The leader of the free world is off to make peace in the East but the possibility of a trade war looms in the West.
Before hastily setting off on Air Force One early from the Quebec resort summit for Tuesday's sit-down in Singapore with North Korea's Kim Jong Un, Trump spoke to a gaggle of reporters claiming the annual G-7 gathering could be reduced to "G-6 plus one" ... a clear knock at its neighbor Canada.
Then Trump hit an assortment of topics, including trade, North Korea and kept pushing for the reinstatement of Russia, which had been tossed from what was then the G-8 in 2014, after the country annexed Crimea and endorsed pro-Russian separatists in Ukraine.
Trump delivered off-script comments as he was leaving a G-7 summit in Canada, a meeting at which he was at odds with U.S. allies on issues such as trade. The president said at a press briefing in Quebec that his relationships with the other highly industrialized nations in the G-7 are all very strong despite disagreements over recent U.S. tariffs.
When the topic of a trade war flaring up as a result of hiked tariffs that Trump promised to enforce, he declared that European countries and Canada need the U.S. more than the country needs them.
"We would win that war thousand times out of a thousand," he said.
He added, "If they retaliate they are making a tremendous mistake."
In terms of the relationships between the group of G-7 leaders, Trump called it "a perfect 10" on a scale between "zero and 10."
The president appeared to leverage those strong relationships and convince countries to agree with the idea of curbing tariffs and government subsidies altogether.
"That's what you learn at the Wharton School of Finance," said President Trump.
Canadian Prime Minister Justin Trudeau appeared to be engaged in a war of words (and tweets) with Trump, whose country hosted the meeting and publicly targeted to get slapped with higher tariffs on its steel and aluminum imports.
"If they retaliate, they're making a mistake, Trump warned.
In a separate press conference, Trudeau said that all seven leaders signed a joint declaration despite "some strong, firm conversations on trade, and specifically American tariffs."
Trudeau claimed in the press conference that Canadians are polite, “but we will not be pushed around.”
He informed Trump that Canadians “who stood shoulder to shoulder with American soldiers in far-off lands” do not take lightly the idea that the tariffs are for national security reasons.
“It’s kind of insulting,” Trudeau said.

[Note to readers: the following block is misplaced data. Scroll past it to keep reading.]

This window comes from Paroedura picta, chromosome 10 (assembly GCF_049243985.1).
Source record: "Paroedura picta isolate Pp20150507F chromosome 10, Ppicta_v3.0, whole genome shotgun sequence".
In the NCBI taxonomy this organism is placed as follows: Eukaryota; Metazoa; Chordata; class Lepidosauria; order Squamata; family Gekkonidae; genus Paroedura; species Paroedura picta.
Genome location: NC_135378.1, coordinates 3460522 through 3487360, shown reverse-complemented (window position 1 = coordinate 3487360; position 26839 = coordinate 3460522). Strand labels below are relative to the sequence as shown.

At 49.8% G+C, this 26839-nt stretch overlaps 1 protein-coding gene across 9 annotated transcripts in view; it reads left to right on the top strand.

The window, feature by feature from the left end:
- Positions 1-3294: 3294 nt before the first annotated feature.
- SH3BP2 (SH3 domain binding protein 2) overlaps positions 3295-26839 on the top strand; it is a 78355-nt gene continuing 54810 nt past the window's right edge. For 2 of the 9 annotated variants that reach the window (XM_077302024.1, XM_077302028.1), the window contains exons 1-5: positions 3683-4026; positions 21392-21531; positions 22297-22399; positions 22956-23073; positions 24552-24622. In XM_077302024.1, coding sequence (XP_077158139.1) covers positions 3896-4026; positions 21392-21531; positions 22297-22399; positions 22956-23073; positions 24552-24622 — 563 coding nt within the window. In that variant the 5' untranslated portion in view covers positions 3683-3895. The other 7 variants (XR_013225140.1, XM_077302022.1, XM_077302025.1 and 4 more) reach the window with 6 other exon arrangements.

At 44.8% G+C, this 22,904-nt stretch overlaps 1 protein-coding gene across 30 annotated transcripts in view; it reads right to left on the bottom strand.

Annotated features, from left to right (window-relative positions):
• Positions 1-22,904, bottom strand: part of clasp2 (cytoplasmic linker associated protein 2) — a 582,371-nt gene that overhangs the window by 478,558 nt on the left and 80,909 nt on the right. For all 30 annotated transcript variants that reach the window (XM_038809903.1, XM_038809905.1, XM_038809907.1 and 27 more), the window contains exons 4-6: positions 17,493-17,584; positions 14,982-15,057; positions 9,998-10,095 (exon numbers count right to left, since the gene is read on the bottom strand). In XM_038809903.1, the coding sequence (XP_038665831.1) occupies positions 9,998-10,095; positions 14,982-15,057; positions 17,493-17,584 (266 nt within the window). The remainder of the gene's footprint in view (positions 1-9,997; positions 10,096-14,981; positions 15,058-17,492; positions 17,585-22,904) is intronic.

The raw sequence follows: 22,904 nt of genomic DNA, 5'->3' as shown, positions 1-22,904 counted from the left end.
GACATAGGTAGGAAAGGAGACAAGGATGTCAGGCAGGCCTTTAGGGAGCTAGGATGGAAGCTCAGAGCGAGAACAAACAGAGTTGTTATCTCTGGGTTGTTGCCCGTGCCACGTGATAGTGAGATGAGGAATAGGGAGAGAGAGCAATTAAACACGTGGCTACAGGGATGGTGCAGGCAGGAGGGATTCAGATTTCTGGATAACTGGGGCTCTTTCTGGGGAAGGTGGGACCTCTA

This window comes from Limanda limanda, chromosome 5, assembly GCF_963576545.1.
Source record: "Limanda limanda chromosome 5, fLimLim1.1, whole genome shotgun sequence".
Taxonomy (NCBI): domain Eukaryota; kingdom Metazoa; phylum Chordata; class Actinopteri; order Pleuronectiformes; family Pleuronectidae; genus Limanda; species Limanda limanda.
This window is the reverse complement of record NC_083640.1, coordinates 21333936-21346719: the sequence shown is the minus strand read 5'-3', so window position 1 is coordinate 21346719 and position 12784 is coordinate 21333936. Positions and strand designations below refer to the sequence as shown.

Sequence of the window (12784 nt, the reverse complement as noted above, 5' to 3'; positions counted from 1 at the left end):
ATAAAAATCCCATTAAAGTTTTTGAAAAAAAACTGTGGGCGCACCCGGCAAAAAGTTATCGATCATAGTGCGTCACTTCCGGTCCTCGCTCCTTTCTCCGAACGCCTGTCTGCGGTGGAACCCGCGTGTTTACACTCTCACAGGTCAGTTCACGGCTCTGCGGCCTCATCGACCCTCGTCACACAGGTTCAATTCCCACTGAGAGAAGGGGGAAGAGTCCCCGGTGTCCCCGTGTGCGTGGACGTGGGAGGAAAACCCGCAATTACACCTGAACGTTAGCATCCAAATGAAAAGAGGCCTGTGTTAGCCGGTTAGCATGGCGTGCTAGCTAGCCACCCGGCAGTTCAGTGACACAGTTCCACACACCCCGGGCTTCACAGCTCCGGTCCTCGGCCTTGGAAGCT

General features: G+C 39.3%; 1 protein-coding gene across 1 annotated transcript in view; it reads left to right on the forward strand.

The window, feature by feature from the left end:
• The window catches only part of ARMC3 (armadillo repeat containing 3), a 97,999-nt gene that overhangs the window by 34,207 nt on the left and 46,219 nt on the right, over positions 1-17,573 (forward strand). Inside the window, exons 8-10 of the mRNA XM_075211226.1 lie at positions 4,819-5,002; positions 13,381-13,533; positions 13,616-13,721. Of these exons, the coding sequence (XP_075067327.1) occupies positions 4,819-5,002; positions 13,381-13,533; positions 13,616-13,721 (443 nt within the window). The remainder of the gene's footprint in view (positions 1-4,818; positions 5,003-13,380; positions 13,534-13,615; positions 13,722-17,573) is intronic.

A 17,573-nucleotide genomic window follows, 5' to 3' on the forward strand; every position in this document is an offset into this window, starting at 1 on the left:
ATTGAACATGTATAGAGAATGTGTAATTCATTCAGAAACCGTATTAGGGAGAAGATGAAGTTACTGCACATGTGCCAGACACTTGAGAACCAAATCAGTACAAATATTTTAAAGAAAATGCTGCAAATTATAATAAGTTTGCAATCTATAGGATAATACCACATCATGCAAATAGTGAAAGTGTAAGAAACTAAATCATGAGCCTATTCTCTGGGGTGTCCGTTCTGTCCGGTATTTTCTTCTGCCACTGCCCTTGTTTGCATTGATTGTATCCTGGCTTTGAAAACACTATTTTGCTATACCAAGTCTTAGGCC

Soon after the statement, Trump tweeted out that he was rescinding the declaration, and took shots at the Canada's leader for making for his handling of the truth.
"Based on Justin’s false statements at his news conference, and the fact that Canada is charging massive Tariffs to our U.S. farmers, workers and companies, I have instructed our U.S. Reps not to endorse the Communique as we look at Tariffs on automobiles flooding the U.S. Market!"
Based on Justin’s false statements at his news conference, and the fact that Canada is charging massive Tariffs to our U.S. farmers, workers and companies, I have instructed our U.S. Reps not to endorse the Communique as we look at Tariffs on automobiles flooding the U.S. Market!— Donald J. Trump (@realDonaldTrump) June 9, 2018
Then, Trump followed up with another Trudeau-targeted tweet, calling him "meek and mild" during the summit in Montreal and also "very dishonest and weak." He said that the need for the tariffs imposed on Canada are "in response to his of 270% on dairy."
PM Justin Trudeau of Canada acted so meek and mild during our @G7 meetings only to give a news conference after I left saying that, “US Tariffs were kind of insulting” and he “will not be pushed around.” Very dishonest & weak. Our Tariffs are in response to his of 270% on dairy!— Donald J. Trump (@realDonaldTrump) June 9, 2018
In terms of Russia, Trump declared, deserves back in the club of nations.
"I think it would be an asset to have Russia in," he said. "I think the G-8 would be better."
He went on to say that the purpose of the summit would "be more meaningful with Russia."
The president's comments were only cut short after his Director of the National Economic Council, Larry Kudlow, shouted over to him, "Mr. President, you have a plane to catch."
As he embarks to Singapore for a summit with North Korea's Supreme Leader, Trump said that it “is going to work out very well.”
“I really feel confident. I feel that Kim Jong Un wants to do something great for his people and he has that opportunity and he won’t have that opportunity again,” Trump said at a press briefing before leaving the G-7 meeting in Quebec.
“I think within the first minute I’ll know” if North Korea is serious about a deal, said the president, who then touted his dealmaking abilities. “Just my touch, my feel. That’s what I do.”
The president’s remarks come two days after he said he “doesn’t need to prepare very much” for the meeting which the U.S. hopes will lead toward an agreement for North Korea to end its nuclear program. Trump said what matters more is the “attitude” he and Kim have going into the meeting.
When Trump was asked by a reporter Saturday if he is concerned that he is giving Kim a “win” on the world stage just by having the meeting, the president said he’s not concerned because “we haven’t done anything” yet.
“Everyone said, you know, the haters, they say, ‘Oh, you’re giving him a meeting.’ Give me a break, OK? There’s nothing,” he said.
The president also said no issue concerning both countries is off limits come Tuesday.
“We’ll raise every issue,” he said.
The highly anticipated meeting is scheduled to be held at the luxury Capella Hotel on Singapore's Sentosa Island.
ABC News' M.L. Nestel contributed to this report.